Consumer confidence wanes with Wall Street's woes
Given the headline-grabbing swoon on Wall Street and continued revelations of corporate financial misconduct, U.S. consumers entered the second half of 2002 understandably anxious about their economic future. However their expectations for an eventual economic recovery appeared bright. In the absence of other dramatic events, such as another terrorist attack on U.S. soil, consumers should gradually grow more confident about the U.S. economic future over the remainder of 2002.
The Conference Board's Consumer Confidence Index (CCI) fell 3.5% from May to June, after rising during four of the previous six months. June's reading of 106.4 on the Conference Board's scale, on which average confidence during the year 1985 is equal to an index level of 100, was 10.5% lower than during June 2001.
The "present situation" subindex of the CCI declined by 4.9% during June, and remained 33.4% below the super-confident June 2001 index level. The CCI's "Expectations" component, defined as six months into the future, was 2.6% lower in June than in May. But compared with June 2001, expectations improved by 14.3% — a positive sign for the strength of consumer spending over the balance of 2002, although not as positive as during April and May.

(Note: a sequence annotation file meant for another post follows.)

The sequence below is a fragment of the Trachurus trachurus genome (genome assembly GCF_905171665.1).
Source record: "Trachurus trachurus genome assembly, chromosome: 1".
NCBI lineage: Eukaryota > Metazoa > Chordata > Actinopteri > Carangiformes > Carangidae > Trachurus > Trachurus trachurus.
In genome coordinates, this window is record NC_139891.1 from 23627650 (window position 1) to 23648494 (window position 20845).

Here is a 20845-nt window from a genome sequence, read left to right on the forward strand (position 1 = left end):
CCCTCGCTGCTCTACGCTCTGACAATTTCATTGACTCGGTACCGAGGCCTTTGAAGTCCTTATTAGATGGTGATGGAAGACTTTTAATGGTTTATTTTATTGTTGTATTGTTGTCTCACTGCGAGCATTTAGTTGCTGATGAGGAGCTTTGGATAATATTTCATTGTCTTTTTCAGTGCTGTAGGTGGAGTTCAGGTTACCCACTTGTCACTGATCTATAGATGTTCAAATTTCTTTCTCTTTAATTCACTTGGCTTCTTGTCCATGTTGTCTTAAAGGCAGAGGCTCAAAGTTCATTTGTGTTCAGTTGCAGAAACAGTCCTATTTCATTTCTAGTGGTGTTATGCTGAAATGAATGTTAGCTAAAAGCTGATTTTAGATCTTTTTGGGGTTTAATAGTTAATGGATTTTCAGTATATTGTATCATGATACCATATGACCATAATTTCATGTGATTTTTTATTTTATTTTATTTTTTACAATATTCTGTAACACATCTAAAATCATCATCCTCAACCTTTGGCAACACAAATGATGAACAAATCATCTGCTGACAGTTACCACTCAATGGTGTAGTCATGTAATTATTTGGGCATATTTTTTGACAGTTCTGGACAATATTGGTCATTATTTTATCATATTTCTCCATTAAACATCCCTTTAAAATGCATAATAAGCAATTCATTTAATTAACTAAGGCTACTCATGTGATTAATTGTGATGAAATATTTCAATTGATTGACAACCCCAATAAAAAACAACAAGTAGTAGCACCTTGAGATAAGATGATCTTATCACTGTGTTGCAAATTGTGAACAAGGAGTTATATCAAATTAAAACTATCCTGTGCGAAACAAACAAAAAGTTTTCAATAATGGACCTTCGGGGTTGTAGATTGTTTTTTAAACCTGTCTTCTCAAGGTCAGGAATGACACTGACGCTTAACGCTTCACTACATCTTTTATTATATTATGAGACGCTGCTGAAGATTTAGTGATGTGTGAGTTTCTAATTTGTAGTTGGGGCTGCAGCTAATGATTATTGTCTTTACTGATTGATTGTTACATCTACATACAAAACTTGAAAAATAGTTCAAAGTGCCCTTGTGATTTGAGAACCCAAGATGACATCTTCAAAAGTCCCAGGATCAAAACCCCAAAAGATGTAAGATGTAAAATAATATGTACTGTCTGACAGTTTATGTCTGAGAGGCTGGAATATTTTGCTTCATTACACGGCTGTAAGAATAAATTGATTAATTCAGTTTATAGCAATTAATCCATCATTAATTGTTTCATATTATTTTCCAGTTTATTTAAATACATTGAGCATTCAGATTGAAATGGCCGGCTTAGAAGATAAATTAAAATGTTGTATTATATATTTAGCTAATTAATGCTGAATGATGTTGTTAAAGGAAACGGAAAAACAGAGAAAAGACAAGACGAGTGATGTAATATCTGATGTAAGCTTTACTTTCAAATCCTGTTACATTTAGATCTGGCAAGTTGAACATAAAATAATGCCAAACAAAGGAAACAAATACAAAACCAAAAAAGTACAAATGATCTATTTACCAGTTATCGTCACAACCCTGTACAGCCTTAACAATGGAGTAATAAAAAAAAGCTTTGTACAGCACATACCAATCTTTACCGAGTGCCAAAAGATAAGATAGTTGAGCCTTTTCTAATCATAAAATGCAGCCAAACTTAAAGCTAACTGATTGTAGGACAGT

The CCIs for six of the nation's nine regions fell between the figures for May and June. The steepest losses were in the Middle Atlantic (-11.6%), East North Central (-10.9%) and Pacific Coast (-8.9%) regions of the U.S. At the same time, solid over-the-month improvement in consumer confidence occurred in the West North Central (+9.1%), East South Central (+8.3%) and South Atlantic (+6.2%).
Overall confidence levels in June were lower than consumers' overall assessment of economic conditions during mid-2001 for all regions of the U.S. Confidence was much lower in June than at midyear 2001 in the Middle Atlantic (-22.5%) and East North Central (-17.1%) states, but relatively unchanged in the South Atlantic (-1.4%) and East South Central (-2.7%) regions.
In a separate part of the June consumer survey commissioned by the Conference Board, little evidence was seen of sustained improvement in the actual buying plans, as opposed to subjective "confidence" sentiment, of American households.
The percentage of consumers indicating that they planned to buy a home during the next six months declined from 3.6% in May to 3.3% during June. This was the lowest level recorded since last November.
Motor vehicle purchase plans also continued to ease. During June, 7.6% of those surveyed said they planned to buy an automobile in the near future, down from 7.9% in April and May.
In addition, consumers were less enthusiastic during June about other medium-ticket purchases over the next six months of this year than they had been earlier in the year. An estimated 28.9% of consumers surveyed during the month said they planned to purchase a major appliance during the next six months, much lower than the 31.3% level recorded during April.